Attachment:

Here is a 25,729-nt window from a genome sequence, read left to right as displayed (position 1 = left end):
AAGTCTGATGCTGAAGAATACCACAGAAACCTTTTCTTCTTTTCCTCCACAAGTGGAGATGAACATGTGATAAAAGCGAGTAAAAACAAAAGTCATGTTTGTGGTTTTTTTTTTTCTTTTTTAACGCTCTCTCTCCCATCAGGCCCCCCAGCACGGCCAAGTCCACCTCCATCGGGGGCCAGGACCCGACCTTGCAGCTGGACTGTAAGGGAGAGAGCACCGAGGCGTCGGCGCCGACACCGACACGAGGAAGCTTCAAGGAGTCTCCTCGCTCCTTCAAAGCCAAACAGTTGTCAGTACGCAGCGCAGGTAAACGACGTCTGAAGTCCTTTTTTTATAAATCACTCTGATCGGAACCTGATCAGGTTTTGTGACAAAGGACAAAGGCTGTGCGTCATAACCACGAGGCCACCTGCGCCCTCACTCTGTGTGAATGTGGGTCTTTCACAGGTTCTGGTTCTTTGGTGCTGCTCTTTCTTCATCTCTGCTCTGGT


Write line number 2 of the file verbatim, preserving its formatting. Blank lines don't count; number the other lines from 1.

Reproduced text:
AAGTCTGATGCTGAAGAATACCACAGAAACCTTTTCTTCTTTTCCTCCACAAGTGGAGATGAACATGTGATAAAAGCGAGTAAAAACAAAAGTCATGTTTGTGGTTTTTTTTTTTCTTTTTTAACGCTCTCTCTCCCATCAGGCCCCCCAGCACGGCCAAGTCCACCTCCATCGGGGGCCAGGACCCGACCTTGCAGCTGGACTGTAAGGGAGAGAGCACCGAGGCGTCGGCGCCGACACCGACACGAGGAAGCTTCAAGGAGTCTCCTCGCTCCTTCAAAGCCAAACAGTTGTCAGTACGCAGCGCAGGTAAACGACGTCTGAAGTCCTTTTTTTATAAATCACTCTGATCGGAACCTGATCAGGTTTTGTGACAAAGGACAAAGGCTGTGCGTCATAACCACGAGGCCACCTGCGCCCTCACTCTGTGTGAATGTGGGTCTTTCACAGGTTCTGGTTCTTTGGTGCTGCTCTTTCTTCATCTCTGCTCTGGT